New technology in care homes brings back old memories

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A Sedgefield care home has been using new technology to bring back old memories for its residents with virtual reality aided reminiscence.

By using a virtual reality headset which plays videos and audio recordings, residents of Willowdene care home enjoy stepping into familiar and far way settings, from Durham Cathedral and Buckingham Palace to farmyards and cat cafes.

Wearing the headset gives a 360 degree view of a location from a point-of-view perspective and is able to track head movements, making for a fully immersive experience.

The use of virtual reality for reminiscence sessions at the home, facilitated by Newcastle-based company ‘Reminiscience’, allows residents with lower mobility to ‘revisit’ favourite places and view locations based on their interests.

The headset view is also displayed on a handheld tablet so that the staff and Activities Coordinator at Willowdene can chat with residents about what they’re seeing.

The content of each session is customised to the individual resident based on the places they have lived or visited in their lives, their likes and interests.

The sessions have proved popular with residents of all abilities at the home, which provides nursing and residential care for elderly residents and also offers care for people living with dementia.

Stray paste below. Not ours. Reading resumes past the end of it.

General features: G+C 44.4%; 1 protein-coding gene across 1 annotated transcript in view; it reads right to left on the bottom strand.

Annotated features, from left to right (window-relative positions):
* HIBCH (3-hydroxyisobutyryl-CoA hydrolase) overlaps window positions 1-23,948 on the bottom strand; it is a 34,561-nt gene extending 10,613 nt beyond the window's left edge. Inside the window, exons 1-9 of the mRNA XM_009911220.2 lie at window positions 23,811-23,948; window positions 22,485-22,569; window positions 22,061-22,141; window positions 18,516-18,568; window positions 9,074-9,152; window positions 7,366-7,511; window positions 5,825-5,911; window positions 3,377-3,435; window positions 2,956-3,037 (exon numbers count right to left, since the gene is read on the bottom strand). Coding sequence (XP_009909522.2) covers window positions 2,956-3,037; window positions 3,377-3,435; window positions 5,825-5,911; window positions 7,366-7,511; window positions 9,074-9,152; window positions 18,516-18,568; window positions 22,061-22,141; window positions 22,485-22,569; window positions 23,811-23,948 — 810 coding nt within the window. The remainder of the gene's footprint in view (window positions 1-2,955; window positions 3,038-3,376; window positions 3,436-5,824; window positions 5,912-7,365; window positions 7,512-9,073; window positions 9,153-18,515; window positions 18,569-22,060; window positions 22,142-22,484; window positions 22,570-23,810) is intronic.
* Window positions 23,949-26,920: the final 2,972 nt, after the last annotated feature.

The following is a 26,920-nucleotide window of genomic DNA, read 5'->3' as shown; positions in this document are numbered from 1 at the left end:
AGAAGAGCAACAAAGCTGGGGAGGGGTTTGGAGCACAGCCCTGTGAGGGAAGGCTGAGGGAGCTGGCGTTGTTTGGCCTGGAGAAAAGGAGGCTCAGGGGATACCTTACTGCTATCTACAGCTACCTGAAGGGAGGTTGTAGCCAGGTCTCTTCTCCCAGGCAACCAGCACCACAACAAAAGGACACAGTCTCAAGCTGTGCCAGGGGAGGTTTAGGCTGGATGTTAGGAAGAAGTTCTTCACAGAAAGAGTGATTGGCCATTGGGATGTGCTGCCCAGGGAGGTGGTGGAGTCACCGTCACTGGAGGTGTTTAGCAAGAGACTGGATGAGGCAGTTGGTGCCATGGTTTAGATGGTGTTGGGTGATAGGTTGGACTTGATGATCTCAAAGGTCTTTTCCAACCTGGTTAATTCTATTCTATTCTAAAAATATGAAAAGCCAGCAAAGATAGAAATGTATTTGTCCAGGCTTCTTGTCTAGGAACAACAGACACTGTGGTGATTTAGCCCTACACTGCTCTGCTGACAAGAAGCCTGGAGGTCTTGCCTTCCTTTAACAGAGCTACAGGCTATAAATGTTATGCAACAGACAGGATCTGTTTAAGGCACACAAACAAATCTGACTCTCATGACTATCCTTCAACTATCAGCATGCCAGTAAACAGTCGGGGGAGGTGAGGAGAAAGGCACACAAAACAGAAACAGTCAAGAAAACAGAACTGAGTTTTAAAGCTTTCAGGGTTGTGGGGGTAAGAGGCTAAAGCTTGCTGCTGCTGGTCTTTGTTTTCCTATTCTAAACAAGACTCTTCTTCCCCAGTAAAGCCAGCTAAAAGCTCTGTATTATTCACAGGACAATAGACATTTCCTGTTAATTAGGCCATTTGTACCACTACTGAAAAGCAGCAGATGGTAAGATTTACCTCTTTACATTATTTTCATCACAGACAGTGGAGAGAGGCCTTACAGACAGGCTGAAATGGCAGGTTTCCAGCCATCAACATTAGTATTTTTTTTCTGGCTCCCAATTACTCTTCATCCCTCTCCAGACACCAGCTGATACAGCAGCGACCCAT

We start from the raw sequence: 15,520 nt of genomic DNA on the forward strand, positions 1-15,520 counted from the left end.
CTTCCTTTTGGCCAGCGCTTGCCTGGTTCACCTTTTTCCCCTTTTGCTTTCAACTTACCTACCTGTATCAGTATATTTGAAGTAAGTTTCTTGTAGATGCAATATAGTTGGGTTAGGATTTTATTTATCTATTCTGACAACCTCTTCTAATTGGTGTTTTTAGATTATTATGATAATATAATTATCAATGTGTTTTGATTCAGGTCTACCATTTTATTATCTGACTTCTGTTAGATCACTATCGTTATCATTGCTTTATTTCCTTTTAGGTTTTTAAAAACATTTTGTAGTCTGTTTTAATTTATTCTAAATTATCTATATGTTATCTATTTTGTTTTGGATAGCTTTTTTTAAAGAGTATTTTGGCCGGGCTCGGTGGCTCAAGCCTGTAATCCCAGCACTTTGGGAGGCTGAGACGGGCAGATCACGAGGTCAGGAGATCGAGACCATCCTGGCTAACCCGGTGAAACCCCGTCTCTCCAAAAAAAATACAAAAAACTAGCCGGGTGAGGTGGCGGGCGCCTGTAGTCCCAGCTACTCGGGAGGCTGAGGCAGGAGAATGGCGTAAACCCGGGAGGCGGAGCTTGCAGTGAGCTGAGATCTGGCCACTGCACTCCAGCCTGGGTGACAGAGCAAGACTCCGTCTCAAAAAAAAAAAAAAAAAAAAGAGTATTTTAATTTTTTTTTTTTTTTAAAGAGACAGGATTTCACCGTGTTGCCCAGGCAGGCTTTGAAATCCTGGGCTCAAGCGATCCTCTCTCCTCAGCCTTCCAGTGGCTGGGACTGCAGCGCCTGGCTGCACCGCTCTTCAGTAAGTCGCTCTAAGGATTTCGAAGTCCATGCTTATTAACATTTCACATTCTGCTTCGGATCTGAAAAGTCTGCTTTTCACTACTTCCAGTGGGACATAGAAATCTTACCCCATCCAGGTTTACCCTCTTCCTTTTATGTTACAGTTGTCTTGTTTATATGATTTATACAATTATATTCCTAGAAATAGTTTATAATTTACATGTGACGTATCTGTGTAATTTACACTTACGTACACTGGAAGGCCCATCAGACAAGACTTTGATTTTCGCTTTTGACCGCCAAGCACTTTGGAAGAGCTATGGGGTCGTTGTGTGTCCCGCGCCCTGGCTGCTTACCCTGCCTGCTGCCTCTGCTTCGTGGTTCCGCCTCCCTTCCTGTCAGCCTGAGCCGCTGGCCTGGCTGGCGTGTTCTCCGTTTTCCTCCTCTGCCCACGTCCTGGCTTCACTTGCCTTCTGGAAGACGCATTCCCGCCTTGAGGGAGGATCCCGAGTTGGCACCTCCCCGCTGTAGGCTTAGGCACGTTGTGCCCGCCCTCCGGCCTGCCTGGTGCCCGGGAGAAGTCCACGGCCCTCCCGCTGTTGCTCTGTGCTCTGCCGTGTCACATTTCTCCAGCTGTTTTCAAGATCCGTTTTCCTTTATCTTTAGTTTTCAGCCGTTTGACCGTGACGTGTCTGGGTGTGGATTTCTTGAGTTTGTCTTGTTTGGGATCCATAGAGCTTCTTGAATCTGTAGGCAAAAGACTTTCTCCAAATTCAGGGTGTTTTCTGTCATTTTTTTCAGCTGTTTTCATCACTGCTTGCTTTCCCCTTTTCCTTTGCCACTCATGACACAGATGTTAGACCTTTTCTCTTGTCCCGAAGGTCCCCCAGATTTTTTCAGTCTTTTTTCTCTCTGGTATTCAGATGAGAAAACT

Angela Penman, Activities Coordinator at Willowdene, Said: “The virtual reality reminiscence sessions have been a great success. We weren’t sure how residents would react to the new technology, particularly the people who have advanced dementia, but they really embraced it and thought it was amazing. Using the goggles is a lot of fun and we’ve even had staff and family members joining in so it’s been great for generating conversation in the home. Using the headset is really immersive and since the videos shown are personalised to each person then it’s so much more meaningful to them.”

“It’s also been very beneficial for our residents who prefer not to participate in group activities or struggle to communicate with others. It’s a way for them to engage and in a way that’s meaningful for them.”

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